When She Leaves First

Debbie Reynolds died today.

I enjoy my fair share of celebrity news, but don’t normally comment much, especially on celebrity deaths. My thought process is that they are people, and people live and die. Some people live a lot shorter lives, and die.

Like Joanna. She lived 25 weeks and a few days and then she was gone – 2 years ago tomorrow.

But the reason I am commenting on Debbie Reynolds’ passing is because she died one day after her daughter. You are not supposed to die after your children. They say you can die of a broken heart – and yes, I am hearing Reynolds might have had a stroke – but what if, even though supposedly Carrie Fisher’s relationship with Reynolds was difficult – what if she died because that’s just how stressful and painful and awful it is to know you’re going to bury your baby (even if she was 60)?

Tomorrow we plan to celebrate Joanna’s life, mark another year since she left us. Sometimes I wonder how I’ve survived, a heart broken, deeply wounded, but still beating. The effect of losing your child is so great, most people don’t realize how hard it really is. How you planned a life together, planned a life where you never had to be apart, a life where your time was only severed by your death, not your baby’s. And then it’s all gone in an instant. And even though you might survive it, and you might even go on to have more children, your life is always marked by “before she died” and “after” – and you aren’t the same.

You see, it doesn’t matter how long of a life was lived, 60 years, or 6 months inside of you – that life had meaning and an impact on yours. You’re forever changed, forever missing a piece of you.

 

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Heart Beat

I thought about saying nothing today. I thought about letting this day be. But I’m having a hard time today and want to write it out. Maybe it’s Christmas Eve and no one will read this, but it’s not about who reads it. It’s about helping me to process how I feel. 

And I feel very sad. 

Today my son woke up from his nap rather loudly. When I arrived in his room I placed my hand on his chest to calm him and let him know I was there. 

I felt his little heart beating so hard and so strong. How thankful I am for that heart beat. So thankful that it continues to pitter patter away. This Christmas I’m feeling especially grateful for my rainbow, for the baby fulfilling God’s promise to me that I would have another baby. 

But even in my thankfulness, feeling that heart beat made me sad. Two years ago tonight was the last time we would hear Joanna’s heart beat. The galloping rhythm of the heart beat of a baby not yet born. The most precious sound. 

How I wish hers still beat too. I wish I had two babies in my arms this Christmas. The wonder of Christmas through a two-year-old’s eyes. Magic in her heart, joy overflowing with each beat. 

Beat. 

Heart. Beat. 

I think Christmas will always be hard for me. But I am blessed beyond words and even though my heart is [still] broken, it’s still beating. 

Holding Us Now

Wow, y’all. December is here again. How did this happen?

In just 28 days we will mark the birth/death of Joanna Rose – her second birthday.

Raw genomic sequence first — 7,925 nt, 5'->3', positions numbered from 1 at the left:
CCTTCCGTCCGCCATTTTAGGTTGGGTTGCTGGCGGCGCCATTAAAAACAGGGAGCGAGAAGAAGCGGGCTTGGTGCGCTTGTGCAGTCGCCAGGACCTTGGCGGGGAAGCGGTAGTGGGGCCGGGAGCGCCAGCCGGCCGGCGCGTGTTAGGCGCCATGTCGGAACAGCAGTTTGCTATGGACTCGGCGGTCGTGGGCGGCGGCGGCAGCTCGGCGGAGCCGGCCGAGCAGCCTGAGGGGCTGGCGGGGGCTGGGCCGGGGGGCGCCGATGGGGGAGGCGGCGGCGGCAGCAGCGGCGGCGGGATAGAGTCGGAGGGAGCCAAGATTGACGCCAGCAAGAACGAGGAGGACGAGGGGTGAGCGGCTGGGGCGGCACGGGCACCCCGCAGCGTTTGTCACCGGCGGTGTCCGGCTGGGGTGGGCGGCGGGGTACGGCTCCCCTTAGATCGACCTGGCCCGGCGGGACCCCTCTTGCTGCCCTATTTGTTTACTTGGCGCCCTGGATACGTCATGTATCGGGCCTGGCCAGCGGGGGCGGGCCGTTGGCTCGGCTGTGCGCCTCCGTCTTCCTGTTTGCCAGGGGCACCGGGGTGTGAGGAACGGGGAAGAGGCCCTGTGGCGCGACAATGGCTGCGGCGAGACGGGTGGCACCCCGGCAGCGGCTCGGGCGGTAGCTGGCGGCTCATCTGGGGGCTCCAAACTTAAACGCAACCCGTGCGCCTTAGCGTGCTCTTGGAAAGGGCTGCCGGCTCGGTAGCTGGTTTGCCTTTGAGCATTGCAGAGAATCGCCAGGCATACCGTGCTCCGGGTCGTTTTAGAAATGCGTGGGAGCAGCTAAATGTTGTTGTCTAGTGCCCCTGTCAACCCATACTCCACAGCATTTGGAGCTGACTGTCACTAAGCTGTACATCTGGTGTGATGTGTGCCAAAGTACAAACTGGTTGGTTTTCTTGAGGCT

Our second year without Joanna was filled with anticipation of bringing home her little brother, and he came, full of life and health and sweetness. But having a “rainbow baby” does not make things “better.” He is not a replacement and not a fix for the broken. He doesn’t fill the hole left by Joanna. But he does fill my arms with love and happiness and so much joy, and he is a missing piece of our family now put in place. But she will always be missing. She will always be elsewhere.

But that elsewhere is Heaven. Though I miss her still, every day, I know I will see her again. I rejoice in the fact that I can live my life here, without her, with the confidence that we will meet again. That I will hold her again.

I was listening to a newly purchased Christmas album today and there is a song that combines Silent Night with another called Holding Us Now. As I was listening, it really spoke to me.

On a starlit wonder of a night
You came so all would be made right
And the baby that all beheld
The same baby Mary held, is the same God
Who is holding us now

As I was listening I began to cry, thinking of these lyrics. Jesus came to make things right, to make a way for us to go to Heaven. Christmas celebrates the birth of Jesus, the way for me and Joanna to be together again. But I also cried knowing what it’s like to hold a child who is dead, wondering if Mary realized in that moment that she would feel as I do, the broken, painful agony of burying a child, YOUR child.

The rest of the lyrics are just as powerful. The baby that everyone came to see, the one Mary held in her arms, is THE SAME God who is holding me now, holding me together through the hard days, the sad moments, the times when I miss J so much it hurts (which is still most days). He is ALSO the same God holding Joanna now. The same.

The same God He was in the joy of learning Joanna was coming. The same God He was in the devastation of finding out Joanna had died. The same God who was with us as we held Joanna and said our hellos and goodbyes all on one day. The same God–walking in pregnant, walking out parents empty arms. From a manger in Bethlehem, to a Savior on the cross, to the God in Heaven who holds our hearts through all things. He holds both me and Joanna, and someday He will hold us both, reunited.